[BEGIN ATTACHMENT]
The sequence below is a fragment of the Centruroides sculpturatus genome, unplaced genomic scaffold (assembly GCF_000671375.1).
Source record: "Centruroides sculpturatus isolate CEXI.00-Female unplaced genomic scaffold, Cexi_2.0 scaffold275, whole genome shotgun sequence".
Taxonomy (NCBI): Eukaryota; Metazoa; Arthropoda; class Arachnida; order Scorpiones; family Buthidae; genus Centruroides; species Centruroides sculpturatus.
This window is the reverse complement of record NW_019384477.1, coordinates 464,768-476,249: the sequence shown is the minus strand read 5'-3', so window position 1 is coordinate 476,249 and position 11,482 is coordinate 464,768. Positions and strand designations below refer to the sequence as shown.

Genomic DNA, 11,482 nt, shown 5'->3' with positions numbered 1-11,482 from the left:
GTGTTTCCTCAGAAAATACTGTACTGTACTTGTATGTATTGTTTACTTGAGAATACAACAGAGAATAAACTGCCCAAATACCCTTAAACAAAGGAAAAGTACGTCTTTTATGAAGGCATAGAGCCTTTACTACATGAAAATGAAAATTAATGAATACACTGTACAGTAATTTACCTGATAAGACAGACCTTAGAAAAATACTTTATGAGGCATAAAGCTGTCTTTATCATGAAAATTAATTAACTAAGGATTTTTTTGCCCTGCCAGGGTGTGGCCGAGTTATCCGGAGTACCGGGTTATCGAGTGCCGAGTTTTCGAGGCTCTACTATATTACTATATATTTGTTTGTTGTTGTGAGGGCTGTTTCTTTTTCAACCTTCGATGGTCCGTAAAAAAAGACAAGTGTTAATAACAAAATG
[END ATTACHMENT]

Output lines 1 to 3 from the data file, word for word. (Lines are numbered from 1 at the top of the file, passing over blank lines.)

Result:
The sequence below is a fragment of the Centruroides sculpturatus genome, unplaced genomic scaffold (assembly GCF_000671375.1).
Source record: "Centruroides sculpturatus isolate CEXI.00-Female unplaced genomic scaffold, Cexi_2.0 scaffold275, whole genome shotgun sequence".
Taxonomy (NCBI): Eukaryota; Metazoa; Arthropoda; class Arachnida; order Scorpiones; family Buthidae; genus Centruroides; species Centruroides sculpturatus.